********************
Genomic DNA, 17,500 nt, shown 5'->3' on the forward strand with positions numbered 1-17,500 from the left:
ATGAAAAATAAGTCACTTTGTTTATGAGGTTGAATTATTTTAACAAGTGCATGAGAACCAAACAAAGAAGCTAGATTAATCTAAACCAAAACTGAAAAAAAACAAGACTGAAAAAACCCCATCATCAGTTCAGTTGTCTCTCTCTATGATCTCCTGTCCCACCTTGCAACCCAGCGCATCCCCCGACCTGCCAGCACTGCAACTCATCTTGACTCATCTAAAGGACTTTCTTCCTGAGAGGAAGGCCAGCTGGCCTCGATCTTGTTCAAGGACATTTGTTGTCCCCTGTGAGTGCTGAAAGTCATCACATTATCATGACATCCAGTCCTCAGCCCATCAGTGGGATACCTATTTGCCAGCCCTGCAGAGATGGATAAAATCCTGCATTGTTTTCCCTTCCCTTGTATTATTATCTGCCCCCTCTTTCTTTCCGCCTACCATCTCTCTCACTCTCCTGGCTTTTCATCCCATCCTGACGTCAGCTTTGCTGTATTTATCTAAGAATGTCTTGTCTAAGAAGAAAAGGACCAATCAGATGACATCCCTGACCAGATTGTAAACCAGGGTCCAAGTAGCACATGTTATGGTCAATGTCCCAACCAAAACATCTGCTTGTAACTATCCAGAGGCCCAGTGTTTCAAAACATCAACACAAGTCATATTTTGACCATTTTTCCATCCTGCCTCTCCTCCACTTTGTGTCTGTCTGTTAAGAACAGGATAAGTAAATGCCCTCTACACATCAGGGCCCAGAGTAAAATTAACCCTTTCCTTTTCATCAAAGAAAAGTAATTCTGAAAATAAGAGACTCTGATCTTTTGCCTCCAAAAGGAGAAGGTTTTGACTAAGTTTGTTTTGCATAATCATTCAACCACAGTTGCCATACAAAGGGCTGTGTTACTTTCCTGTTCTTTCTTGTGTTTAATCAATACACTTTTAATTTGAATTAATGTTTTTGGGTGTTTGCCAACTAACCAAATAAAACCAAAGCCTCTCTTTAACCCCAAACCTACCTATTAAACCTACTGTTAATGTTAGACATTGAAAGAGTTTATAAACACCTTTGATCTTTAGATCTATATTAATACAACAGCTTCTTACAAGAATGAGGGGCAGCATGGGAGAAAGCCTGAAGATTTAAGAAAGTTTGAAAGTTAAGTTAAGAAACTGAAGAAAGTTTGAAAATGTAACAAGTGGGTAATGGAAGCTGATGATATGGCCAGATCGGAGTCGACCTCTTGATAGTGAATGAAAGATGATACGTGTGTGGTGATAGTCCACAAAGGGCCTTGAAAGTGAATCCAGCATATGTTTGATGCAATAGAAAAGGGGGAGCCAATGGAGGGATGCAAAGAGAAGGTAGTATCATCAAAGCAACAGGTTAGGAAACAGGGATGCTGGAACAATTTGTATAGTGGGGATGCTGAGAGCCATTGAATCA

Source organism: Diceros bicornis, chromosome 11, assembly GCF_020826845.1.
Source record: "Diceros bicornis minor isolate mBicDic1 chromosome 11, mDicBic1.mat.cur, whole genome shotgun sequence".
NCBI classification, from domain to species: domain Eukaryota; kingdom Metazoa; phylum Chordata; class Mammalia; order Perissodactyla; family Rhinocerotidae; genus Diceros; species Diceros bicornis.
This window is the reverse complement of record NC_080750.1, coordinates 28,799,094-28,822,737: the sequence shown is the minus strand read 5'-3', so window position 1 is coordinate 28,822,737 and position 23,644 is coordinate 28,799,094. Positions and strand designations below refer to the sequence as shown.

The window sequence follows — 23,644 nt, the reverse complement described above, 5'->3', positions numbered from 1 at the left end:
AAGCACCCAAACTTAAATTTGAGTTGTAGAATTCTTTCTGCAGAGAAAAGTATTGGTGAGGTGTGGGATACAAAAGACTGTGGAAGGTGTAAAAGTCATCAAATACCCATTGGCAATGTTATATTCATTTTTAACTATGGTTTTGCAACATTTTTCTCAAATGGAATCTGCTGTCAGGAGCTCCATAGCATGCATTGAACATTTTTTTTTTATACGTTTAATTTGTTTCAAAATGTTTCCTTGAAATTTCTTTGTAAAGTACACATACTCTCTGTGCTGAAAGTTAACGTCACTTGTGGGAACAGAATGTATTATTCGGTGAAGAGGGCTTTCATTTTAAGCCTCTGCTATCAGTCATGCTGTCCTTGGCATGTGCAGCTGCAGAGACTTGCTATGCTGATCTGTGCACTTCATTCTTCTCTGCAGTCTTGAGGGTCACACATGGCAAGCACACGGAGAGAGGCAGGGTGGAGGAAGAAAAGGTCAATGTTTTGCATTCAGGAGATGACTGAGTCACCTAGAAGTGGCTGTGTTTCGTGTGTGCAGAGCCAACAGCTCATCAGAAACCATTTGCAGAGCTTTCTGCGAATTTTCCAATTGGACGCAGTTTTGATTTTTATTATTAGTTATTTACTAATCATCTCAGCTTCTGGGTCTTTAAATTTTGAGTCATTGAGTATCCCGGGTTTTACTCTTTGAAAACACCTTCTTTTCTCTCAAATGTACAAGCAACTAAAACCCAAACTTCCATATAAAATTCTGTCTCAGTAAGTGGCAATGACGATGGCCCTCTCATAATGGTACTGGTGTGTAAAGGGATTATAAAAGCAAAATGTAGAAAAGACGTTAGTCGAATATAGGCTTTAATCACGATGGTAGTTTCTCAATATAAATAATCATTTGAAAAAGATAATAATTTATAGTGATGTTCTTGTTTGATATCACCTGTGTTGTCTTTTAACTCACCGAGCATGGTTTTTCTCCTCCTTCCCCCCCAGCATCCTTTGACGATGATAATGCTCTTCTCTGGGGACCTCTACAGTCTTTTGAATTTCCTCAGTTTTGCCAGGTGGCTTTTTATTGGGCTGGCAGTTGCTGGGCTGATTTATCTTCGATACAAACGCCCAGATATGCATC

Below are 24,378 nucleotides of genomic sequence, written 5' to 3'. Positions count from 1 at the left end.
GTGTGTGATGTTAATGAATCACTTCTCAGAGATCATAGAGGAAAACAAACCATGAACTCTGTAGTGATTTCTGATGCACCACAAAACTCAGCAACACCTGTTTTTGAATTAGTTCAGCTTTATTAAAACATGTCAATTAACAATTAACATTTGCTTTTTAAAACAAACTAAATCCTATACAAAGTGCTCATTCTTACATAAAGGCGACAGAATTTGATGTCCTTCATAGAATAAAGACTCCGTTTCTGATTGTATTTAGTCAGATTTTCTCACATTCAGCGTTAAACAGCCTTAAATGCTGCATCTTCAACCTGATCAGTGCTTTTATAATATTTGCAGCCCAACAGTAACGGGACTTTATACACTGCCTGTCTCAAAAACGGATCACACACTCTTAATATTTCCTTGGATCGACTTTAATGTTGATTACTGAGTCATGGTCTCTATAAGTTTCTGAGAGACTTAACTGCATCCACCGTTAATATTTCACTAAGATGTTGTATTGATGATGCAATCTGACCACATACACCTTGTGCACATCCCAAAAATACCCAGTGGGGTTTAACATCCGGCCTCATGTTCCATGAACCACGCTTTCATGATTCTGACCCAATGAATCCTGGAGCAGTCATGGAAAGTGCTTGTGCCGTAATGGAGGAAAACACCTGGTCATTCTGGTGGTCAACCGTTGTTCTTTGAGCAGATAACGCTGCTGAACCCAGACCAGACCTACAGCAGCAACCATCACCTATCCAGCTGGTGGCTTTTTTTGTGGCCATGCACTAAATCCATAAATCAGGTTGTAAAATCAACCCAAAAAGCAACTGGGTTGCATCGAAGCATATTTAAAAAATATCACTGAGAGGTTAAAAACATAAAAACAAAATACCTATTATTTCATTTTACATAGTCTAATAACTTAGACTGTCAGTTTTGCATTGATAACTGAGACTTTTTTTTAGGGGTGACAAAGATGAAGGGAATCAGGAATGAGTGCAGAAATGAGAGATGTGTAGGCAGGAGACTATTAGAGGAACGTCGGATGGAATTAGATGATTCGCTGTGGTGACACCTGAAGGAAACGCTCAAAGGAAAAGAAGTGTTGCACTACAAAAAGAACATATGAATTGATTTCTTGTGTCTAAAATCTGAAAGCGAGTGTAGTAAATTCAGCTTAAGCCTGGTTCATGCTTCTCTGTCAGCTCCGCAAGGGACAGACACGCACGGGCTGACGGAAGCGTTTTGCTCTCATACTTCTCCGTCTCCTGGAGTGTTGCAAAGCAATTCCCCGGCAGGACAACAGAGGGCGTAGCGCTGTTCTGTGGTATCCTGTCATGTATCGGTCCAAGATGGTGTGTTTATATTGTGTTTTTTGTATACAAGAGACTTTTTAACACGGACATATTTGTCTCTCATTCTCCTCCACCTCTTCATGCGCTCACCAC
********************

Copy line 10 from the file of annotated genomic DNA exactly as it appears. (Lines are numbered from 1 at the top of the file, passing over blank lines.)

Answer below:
GTGTGTGATGTTAATGAATCACTTCTCAGAGATCATAGAGGAAAACAAACCATGAACTCTGTAGTGATTTCTGATGCACCACAAAACTCAGCAACACCTGTTTTTGAATTAGTTCAGCTTTATTAAAACATGTCAATTAACAATTAACATTTGCTTTTTAAAACAAACTAAATCCTATACAAAGTGCTCATTCTTACATAAAGGCGACAGAATTTGATGTCCTTCATAGAATAAAGACTCCGTTTCTGATTGTATTTAGTCAGATTTTCTCACATTCAGCGTTAAACAGCCTTAAATGCTGCATCTTCAACCTGATCAGTGCTTTTATAATATTTGCAGCCCAACAGTAACGGGACTTTATACACTGCCTGTCTCAAAAACGGATCACACACTCTTAATATTTCCTTGGATCGACTTTAATGTTGATTACTGAGTCATGGTCTCTATAAGTTTCTGAGAGACTTAACTGCATCCACCGTTAATATTTCACTAAGATGTTGTATTGATGATGCAATCTGACCACATACACCTTGTGCACATCCCAAAAATACCCAGTGGGGTTTAACATCCGGCCTCATGTTCCATGAACCACGCTTTCATGATTCTGACCCAATGAATCCTGGAGCAGTCATGGAAAGTGCTTGTGCCGTAATGGAGGAAAACACCTGGTCATTCTGGTGGTCAACCGTTGTTCTTTGAGCAGATAACGCTGCTGAACCCAGACCAGACCTACAGCAGCAACCATCACCTATCCAGCTGGTGGCTTTTTTTGTGGCCATGCACTAAATCCATAAATCAGGTTGTAAAATCAACCCAAAAAGCAACTGGGTTGCATCGAAGCATATTTAAAAAATATCACTGAGAGGTTAAAAACATAAAAACAAAATACCTATTATTTCATTTTACATAGTCTAATAACTTAGACTGTCAGTTTTGCATTGATAACTGAGACTTTTTTTTAGGGGTGACAAAGATGAAGGGAATCAGGAATGAGTGCAGAAATGAGAGATGTGTAGGCAGGAGACTATTAGAGGAACGTCGGATGGAATTAGATGATTCGCTGTGGTGACACCTGAAGGAAACGCTCAAAGGAAAAGAAGTGTTGCACTACAAAAAGAACATATGAATTGATTTCTTGTGTCTAAAATCTGAAAGCGAGTGTAGTAAATTCAGCTTAAGCCTGGTTCATGCTTCTCTGTCAGCTCCGCAAGGGACAGACACGCACGGGCTGACGGAAGCGTTTTGCTCTCATACTTCTCCGTCTCCTGGAGTGTTGCAAAGCAATTCCCCGGCAGGACAACAGAGGGCGTAGCGCTGTTCTGTGGTATCCTGTCATGTATCGGTCCAAGATGGTGTGTTTATATTGTGTTTTTTGTATACAAGAGACTTTTTAACACGGACATATTTGTCTCTCATTCTCCTCCACCTCTTCATGCGCTCACCAC